So you’re ready to hire a writer? Awesome! However, finding a qualified writer who can accurately represent and portray the voice of your brand is no easy feat.
You have to make sure they understand the industry, and are knowledgeable about certain topics. But there are a few additional things you should consider before working with a new writer.
Below are the top 4 questions to ask before hiring a writer:
1. Is the writer a good fit for your company?
In order to determine whether a good writer is the perfect fit for your company, you more or less have to listen to your gut. If you don’t enjoy talking with them, how do you expect to have a good working relationship? Do they interact with your team well? Do they have similar interests and passions related to your industry?
Hiring someone with an array of writing skills is a plus, but if they don’t fit into the culture of your company they won’t understand what makes your brand tick. And not having that important component could lead to a lot of misunderstandings and frustrations in the future.
It’s a lot easier to teach someone simple grammar or editing techniques than to make them write in a particular voice. So your first checkmark should be to determine if they are a good fit for your company, and if they align with your goals.
So where can you find writers that will be a good fit for your brand? A good place to start is to look in-house or even locally. Local freelancers are especially great for this position, since they will already understand the local economy and will be well-versed in the goings on, as well as other small things (like upcoming events or cultural preferences).
2. What kind of writing samples do they offer?
You could ask your potential candidate to write up a post as a sample to see if you like their writing style and if they’re knowledgeable about the industry. Many writers are open to this, as long as it’s a paid opportunity. If you expect to work with a quality writer, make sure you treat them with respect and pay them for their work.
Additionally, you can request to see their portfolio. Many writers have a Pinterest board where they display their most recent interviews, articles, blog posts and other media accomplishments. This will give you access to their best work, so you can evaluate if they’re right for your company.
3. Do they know how to write for the web?
Writing for the web is totally different than writing for a professional publication. Long gone are the days of double spaces and proper grammar. The web is more laid back and relaxed.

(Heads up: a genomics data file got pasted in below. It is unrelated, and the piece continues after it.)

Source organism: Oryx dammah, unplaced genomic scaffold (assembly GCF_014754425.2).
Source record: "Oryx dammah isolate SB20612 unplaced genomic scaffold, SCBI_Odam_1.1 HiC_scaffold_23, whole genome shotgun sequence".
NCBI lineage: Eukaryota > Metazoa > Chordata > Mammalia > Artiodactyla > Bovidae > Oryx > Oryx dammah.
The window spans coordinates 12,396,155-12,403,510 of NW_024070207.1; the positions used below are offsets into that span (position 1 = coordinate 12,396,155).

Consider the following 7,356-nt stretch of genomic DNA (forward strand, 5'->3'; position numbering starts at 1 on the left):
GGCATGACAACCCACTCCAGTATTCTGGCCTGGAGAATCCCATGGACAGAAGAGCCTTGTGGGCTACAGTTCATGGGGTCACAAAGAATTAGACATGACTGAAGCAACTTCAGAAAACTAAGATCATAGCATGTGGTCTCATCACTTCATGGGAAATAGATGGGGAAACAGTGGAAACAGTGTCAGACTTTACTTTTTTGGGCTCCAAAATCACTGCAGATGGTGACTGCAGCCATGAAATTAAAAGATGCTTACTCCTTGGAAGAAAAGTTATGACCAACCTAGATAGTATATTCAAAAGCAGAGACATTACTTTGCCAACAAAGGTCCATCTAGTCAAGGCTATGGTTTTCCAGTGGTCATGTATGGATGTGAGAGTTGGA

People like to connect with other people, whether that’s through a brand or an individual, and they enjoy doing it with exciting imagery and photos. This means your writers need to understand how to write for the web, infuse their work with creativity and showcase their personality.
Of course, you want to be careful it doesn’t overshadow the brand itself, or take away from the company’s voice, but you don’t want robots writing for you who only publish boring stats and facts about the industry.
Additionally, the writer needs to be able to work with tight deadlines, quick publishing turnarounds, and terms like SEO. Writing for search engines shouldn’t be the main focus, but if you want your company to rank well online, a writer should at least understand the basics of this. Also, a traditional book can go through months of edits and tweaks, but an online blog or website often edits and publishes content daily. So the writer you hire needs to understand how writing for the web really works.
An excellent example of a brand who shows their expertise but has engaging writers, is Buffer. You could get lost in their blog for days, and although they share a large amount of facts about their industry, they do it in a way that’s magnetic for all content marketers.
4. Do their prices reflect value?
You get what you pay for! Like with many other things in life, price is often a determination of what kind of value you’re going to get. If something is cheap, you’re likely to get a cheap service or product. The same is true for a good writer. Their pricing strategy will likely reflect the kind of work they will produce, so don’t be afraid to invest a bit of money for quality work.
Anyone who’s researching your company and comes across the content on your site, will be able to recognize if you have excellent writers on your team, or if you were cheap and paid for content farms to produce the writing.
This can easily be interpreted as a reflection on how your organization does business in general, and you don’t want your customers thinking you always look for the cheapest route.
How to Hire a Good Writer
Finding a good writer to add to your content team doesn’t have to be difficult, if you can answer these simple questions. It helps eliminate any grey areas and ensure your brand becomes a leader within the industry.